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Locomotion occurs in sand worm or Nereis through
A. Chaetae
B. Setae
C. Legs
D. Parapodia

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Last updated date: 18th Jun 2024
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Answer
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Hint: Nereis or Neanthes is a polychaete marine annelid that lives in sea bottom burrows and comes out to prey on small animals in the night. N. (Sandworm) virens, N. Pelagica (species-type) and N. A common species of Nereis is succinea (Clam worm).

Complete Answer:
- The dorsoventrally flattened, segmented and 30-40 cm long body of Nereis has 80 to 120 segments and can be divided into Acorn, trunk and pygidium.
- On the ventral side, Acron is divisible into the anterior prostomium and posterior peristomium and a mouth in between. Trunk is metamerically segmented, and metameres or somites are called segments, each of which bears a pair of parapodiums.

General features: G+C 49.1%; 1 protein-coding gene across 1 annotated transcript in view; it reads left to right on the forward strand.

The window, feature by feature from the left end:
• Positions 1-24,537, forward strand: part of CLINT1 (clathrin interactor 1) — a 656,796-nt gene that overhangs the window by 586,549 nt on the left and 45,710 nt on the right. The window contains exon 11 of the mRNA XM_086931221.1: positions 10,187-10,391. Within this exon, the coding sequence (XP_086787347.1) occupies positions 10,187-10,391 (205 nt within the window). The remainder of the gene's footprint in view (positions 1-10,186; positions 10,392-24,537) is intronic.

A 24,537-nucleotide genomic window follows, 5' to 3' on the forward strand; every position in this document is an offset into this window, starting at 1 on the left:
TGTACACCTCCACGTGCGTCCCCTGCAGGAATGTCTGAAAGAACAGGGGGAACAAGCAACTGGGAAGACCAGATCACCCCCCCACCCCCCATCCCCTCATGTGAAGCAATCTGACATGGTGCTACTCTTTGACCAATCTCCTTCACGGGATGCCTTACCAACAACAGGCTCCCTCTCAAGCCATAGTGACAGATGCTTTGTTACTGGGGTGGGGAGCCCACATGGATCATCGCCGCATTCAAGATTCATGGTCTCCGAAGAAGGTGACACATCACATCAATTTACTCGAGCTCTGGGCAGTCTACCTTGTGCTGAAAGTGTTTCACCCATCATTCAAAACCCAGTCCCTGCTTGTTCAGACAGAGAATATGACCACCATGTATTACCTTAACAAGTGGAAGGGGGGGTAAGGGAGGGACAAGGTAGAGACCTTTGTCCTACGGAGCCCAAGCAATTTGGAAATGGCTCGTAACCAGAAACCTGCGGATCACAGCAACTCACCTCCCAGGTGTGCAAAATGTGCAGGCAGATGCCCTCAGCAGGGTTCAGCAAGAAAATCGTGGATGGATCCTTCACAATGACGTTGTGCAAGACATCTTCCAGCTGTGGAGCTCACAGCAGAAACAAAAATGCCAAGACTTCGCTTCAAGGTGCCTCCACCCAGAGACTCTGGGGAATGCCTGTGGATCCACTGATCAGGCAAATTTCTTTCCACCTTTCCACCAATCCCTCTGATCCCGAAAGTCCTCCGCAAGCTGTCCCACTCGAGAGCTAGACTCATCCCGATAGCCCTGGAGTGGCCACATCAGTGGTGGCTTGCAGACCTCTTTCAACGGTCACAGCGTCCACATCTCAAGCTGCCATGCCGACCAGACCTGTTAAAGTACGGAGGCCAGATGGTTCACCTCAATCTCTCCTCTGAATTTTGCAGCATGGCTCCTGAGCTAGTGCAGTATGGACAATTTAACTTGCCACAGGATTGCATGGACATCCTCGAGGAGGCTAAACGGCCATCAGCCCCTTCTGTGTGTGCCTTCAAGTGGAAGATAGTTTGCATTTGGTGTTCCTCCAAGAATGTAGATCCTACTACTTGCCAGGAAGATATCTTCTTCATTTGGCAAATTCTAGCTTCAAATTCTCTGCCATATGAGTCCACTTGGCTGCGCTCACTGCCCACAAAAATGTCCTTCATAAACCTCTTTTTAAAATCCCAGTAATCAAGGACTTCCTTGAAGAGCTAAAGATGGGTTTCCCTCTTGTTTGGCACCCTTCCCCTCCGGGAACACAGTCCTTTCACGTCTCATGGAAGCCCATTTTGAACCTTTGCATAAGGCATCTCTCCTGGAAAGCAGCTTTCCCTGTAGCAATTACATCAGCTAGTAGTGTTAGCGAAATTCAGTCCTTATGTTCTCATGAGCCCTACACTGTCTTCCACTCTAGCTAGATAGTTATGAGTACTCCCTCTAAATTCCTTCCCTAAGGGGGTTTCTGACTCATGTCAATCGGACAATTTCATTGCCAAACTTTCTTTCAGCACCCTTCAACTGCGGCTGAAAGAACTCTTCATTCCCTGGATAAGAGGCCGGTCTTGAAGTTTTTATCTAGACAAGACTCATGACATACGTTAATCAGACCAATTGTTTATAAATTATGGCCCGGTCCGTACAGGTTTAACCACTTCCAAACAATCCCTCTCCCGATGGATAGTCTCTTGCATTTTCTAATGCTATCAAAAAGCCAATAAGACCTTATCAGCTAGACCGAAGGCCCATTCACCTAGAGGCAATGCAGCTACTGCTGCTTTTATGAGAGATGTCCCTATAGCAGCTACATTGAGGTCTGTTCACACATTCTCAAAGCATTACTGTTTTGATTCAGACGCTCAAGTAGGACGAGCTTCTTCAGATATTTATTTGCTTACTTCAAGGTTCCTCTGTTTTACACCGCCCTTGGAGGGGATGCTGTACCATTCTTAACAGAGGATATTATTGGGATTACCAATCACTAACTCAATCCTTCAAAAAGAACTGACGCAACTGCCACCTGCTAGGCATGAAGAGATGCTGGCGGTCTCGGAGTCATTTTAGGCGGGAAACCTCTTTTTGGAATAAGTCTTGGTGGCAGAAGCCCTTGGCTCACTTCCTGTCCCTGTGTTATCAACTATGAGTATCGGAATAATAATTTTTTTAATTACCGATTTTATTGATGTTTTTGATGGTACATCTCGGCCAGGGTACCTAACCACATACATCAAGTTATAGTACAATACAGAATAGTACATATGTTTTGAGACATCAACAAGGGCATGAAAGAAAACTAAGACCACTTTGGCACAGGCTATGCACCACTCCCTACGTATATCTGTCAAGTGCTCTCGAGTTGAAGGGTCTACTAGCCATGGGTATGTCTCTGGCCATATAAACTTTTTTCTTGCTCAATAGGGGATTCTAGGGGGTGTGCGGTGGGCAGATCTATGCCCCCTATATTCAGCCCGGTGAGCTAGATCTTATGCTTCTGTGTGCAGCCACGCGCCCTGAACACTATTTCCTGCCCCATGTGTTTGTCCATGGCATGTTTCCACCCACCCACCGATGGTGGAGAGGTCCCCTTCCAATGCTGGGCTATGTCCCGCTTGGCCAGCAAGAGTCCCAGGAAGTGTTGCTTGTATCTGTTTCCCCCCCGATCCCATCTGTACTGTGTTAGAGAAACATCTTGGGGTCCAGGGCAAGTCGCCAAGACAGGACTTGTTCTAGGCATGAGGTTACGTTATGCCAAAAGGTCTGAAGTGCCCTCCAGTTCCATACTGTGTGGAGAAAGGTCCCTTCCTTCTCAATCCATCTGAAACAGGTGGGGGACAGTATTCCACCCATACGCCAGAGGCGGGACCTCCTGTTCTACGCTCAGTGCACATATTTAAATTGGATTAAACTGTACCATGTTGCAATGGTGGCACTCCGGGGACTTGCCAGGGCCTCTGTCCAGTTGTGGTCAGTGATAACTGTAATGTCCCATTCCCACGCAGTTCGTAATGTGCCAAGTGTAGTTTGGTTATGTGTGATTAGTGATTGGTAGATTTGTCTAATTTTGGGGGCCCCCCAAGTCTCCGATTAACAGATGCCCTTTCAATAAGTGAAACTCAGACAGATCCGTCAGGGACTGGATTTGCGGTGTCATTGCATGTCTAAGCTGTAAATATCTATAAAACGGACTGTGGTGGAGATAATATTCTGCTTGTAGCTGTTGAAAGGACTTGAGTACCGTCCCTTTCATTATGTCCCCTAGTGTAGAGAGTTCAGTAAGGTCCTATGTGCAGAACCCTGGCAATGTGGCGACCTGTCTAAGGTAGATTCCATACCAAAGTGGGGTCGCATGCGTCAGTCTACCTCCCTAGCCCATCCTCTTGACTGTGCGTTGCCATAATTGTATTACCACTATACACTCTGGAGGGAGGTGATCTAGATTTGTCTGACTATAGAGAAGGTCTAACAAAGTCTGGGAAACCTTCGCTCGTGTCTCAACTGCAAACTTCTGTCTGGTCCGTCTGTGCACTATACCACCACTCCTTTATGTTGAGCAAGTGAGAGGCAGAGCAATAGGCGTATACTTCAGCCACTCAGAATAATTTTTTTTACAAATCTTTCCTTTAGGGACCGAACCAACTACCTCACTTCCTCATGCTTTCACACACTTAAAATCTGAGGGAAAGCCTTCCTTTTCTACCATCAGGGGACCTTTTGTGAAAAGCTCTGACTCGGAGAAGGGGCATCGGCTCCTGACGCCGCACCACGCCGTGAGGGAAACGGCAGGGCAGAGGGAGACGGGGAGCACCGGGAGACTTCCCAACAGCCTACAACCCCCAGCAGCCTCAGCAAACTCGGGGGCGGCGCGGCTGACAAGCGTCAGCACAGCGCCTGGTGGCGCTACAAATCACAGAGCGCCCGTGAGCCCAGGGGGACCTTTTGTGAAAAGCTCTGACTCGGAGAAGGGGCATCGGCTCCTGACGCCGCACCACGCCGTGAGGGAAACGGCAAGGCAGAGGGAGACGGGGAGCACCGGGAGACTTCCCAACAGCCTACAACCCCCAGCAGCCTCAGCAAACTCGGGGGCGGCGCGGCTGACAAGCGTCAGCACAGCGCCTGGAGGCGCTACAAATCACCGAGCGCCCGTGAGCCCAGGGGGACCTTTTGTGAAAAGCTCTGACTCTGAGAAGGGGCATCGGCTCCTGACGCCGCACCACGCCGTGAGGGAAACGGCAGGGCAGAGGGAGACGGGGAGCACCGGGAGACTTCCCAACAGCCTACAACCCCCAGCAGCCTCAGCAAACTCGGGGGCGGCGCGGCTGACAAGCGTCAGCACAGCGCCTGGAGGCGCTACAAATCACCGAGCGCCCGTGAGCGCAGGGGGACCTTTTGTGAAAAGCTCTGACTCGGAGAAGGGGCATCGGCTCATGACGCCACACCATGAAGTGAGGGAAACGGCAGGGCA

- The last section is called pygidium, which, on the dorsal side, bears a slight anus and a pair of threads on the dorsal side, such as the anal cirrus, and sensory papillae for several minutes.
- Parapodia are paired body locomotory organs attached to each trunk segment on the lateral side. Each parapodium, viz., is composed of two lobes. Notopodium dorsally and neuropodium ventrally positioned.
- Thread-like appendages, called dorsal and ventral cirri, are carried by both lobes. Two chitinous rods known as aciculum support the two parapodium lobes internally, on the apical portion of which there are bundles of long, chitinous setae or chaetae that project beyond the outer margin.
- Nephridiopore is located near the ventral cirrus, on the parapodium. Nereis can actively crawl, burrow, and swim. Crawling is carried out by parapodia, while swimming involves lateral body undulations, caused by wave-like longitudinal muscle contractions and oar-like use of parapodia.

The correct Answer is option (D) Parapodia.

Note: They are cylindrical in shape, found in sandy regions, and are suitable for burrowing.The skin is made of tall columnar cells and dispersed glandular and sensory cells, and the blood vessels are richly supplied.